Dinner, food, grill, pork, smoke, smoked meat, summer, Supper, Weber grill
I bought a gorgeous pork loin last week at the grocery. Part of it was sliced into thick chops. The other 3 pounds was left whole for this purpose. I have an old, cheap charcoal grill like the ones at Walmart. Not a fancy smoker… But I just can’t justify the price of a smoker. I mean, I rarely smoke meat. Why spend hundreds of dollars? I guess this goes back to the “make do with what you have” mentality of my childhood poorness. If this loin is any proof, my little grill is just as good. I served it with a nice salad and macaroni pie.
The Brine (from Grilling Companion)
- 3 pound pork loin roast
- 3 cups water
- 1/4 cup salt
- 1/4 cup brown sugar
- 1 bay leaf
- 1 small handful of peppercorns
- 1 small handful dried thyme
- 2 sprigs of rosemary
Combine the brown sugar and salt in the water and bring to a boil. Stir until dissolved and then add the rest of the brine ingredients. Lower heat and simmer for about 5 minutes. Turn off the heat and allow to cool completely to room temperature. Once the solution has completely cooled (we don’t want to start cooking the meat!), add the pork loin roast and brine solution to a Ziplock type bag. Seal and squeeze out as much air as possible. Put the sealed bag with the now brining pork roast into a pot or large bowl, one that can hold all of the liquid in case something happens to the bag. Place the bowl containing the brining meat into a refrigerator for at least 12 hours, up to 24 hours. Mine was in about 18 or so hours.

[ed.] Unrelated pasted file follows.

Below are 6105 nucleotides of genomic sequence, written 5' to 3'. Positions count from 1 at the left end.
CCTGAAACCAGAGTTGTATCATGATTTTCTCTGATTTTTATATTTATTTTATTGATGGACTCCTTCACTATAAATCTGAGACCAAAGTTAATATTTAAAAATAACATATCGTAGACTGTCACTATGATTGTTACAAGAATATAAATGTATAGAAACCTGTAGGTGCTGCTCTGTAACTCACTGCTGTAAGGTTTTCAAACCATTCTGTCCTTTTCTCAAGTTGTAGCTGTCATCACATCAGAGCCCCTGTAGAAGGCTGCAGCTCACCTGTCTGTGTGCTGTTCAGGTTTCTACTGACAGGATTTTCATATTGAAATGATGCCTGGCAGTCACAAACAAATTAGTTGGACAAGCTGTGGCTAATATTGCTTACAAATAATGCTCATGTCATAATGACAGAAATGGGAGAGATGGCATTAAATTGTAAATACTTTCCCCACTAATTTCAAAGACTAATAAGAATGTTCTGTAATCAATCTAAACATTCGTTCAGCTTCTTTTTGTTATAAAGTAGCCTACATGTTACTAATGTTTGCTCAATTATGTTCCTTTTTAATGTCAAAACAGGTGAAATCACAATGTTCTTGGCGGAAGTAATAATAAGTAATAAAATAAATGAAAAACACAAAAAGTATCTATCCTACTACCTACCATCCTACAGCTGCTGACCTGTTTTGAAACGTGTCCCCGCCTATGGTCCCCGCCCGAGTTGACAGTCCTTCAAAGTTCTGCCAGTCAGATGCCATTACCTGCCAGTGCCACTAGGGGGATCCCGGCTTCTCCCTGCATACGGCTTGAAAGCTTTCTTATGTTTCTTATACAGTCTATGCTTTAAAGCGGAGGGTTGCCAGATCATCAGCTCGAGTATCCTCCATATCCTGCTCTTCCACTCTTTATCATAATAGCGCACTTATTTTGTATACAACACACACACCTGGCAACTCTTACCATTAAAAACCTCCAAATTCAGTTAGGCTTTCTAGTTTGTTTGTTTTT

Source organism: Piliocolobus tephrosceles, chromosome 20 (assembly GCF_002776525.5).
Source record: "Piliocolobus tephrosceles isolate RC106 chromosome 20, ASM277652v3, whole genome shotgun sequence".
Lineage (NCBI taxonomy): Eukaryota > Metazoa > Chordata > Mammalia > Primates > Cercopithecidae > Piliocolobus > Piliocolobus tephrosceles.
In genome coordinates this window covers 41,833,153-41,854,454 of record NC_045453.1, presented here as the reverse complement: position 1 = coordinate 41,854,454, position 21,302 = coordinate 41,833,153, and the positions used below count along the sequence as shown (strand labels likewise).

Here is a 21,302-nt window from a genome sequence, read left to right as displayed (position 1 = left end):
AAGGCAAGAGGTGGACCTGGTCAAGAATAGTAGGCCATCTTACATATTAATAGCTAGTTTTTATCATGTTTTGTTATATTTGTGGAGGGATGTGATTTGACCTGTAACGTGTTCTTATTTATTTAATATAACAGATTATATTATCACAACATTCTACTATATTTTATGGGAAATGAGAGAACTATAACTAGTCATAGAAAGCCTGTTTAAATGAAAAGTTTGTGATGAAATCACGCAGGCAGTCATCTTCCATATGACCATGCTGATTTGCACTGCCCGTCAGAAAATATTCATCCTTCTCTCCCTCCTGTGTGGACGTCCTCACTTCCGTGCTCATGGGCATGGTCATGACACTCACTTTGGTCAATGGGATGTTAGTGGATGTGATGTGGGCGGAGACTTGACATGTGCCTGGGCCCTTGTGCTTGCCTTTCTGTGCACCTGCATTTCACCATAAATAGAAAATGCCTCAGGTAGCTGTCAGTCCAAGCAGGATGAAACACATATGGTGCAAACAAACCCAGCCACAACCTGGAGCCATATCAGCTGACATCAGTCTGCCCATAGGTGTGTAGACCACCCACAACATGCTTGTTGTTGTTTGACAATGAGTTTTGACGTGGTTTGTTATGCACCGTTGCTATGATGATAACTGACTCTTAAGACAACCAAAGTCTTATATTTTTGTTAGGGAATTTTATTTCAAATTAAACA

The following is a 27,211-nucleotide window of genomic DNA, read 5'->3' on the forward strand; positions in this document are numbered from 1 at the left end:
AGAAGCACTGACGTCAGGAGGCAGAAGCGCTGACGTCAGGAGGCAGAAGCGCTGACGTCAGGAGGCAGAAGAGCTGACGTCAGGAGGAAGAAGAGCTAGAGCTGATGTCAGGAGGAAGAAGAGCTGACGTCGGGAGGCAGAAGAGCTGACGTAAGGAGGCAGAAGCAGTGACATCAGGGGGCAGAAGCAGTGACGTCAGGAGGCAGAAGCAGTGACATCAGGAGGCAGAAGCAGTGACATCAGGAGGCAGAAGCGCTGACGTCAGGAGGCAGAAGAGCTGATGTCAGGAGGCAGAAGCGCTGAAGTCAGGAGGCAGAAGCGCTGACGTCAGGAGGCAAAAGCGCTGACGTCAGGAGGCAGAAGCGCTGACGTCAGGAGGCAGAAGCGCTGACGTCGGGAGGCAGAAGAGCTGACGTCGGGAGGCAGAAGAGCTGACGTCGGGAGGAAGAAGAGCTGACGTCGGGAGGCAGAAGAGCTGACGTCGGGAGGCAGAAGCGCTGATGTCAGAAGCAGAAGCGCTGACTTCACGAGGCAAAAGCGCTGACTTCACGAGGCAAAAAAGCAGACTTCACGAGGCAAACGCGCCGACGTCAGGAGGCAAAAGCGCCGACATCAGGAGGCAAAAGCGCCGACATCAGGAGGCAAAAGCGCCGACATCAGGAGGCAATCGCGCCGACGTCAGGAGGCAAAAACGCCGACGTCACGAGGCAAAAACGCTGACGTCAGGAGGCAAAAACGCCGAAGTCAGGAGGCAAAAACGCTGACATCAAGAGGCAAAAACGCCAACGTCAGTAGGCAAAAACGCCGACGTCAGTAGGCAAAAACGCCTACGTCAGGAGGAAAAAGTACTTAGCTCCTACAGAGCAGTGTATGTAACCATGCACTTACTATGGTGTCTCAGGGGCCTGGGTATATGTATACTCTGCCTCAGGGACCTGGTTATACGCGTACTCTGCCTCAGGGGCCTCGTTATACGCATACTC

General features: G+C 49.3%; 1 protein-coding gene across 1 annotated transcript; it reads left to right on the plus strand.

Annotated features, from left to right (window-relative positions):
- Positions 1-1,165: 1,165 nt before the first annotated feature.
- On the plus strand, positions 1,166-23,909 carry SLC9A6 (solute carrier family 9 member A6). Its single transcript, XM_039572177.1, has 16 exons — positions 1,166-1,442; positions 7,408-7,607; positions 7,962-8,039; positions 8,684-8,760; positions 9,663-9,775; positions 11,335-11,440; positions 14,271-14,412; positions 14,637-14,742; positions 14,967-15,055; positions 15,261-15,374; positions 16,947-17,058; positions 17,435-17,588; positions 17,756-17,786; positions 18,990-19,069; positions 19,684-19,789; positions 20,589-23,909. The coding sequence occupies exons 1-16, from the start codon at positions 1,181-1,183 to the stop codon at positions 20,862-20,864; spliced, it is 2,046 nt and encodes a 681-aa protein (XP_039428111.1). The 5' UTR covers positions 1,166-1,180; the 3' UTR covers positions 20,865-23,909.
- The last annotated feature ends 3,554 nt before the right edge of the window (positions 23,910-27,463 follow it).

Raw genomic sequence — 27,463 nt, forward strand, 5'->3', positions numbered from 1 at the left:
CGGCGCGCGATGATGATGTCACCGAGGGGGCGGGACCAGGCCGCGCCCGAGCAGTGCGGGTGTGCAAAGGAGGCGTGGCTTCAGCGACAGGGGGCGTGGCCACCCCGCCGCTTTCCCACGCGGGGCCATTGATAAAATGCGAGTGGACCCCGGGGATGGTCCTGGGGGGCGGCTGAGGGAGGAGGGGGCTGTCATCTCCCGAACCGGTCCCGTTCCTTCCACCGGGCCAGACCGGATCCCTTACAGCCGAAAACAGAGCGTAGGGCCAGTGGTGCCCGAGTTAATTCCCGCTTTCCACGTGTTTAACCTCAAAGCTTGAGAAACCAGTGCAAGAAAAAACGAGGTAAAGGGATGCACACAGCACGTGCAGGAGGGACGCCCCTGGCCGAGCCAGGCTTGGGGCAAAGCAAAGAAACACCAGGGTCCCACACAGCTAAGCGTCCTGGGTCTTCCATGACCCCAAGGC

- 1 brined loin, about 3 pounds
- 1 bag of charcoal
- 1 cup of mesquite wood chips, soaked in water about 30 minutes to an hour
- Salt and pepper to taste
Start your charcoal as desired. When little bits of white start showing up on the charcoal, spread it out in the pan so that the coals are even. Even coals means even heat. Leave the two bottom vents wide open, while shutting the top vent to about half. Place the loin fat side down and close lid.
Periodically turn the meat, being sure of even cooking.
If it is too hot on one side, move the meat away from it. It took my loin about three hours to smoke.
Be sure to use a meat thermometer to determine if it is fully cooked. Pork is done at 160 degrees in the center (though there is new support for the temperature of 150 degrees). A special thanks to Rufus for his tips on smoking with a Weber grill.
Rufus' Food and Spirits Guide said:
This looks great. Glad I inspired you. What a great cut of meat too. Katherine got our smoker for $139 about six years ago and we needed a new grill too. So it wasn’t that expensive. A lot on the market are though.
Wow that is a good price… I’ll keep an eye out for a cheap one. I am dreaming of a stove-top smoker. That would be nice for winter too…
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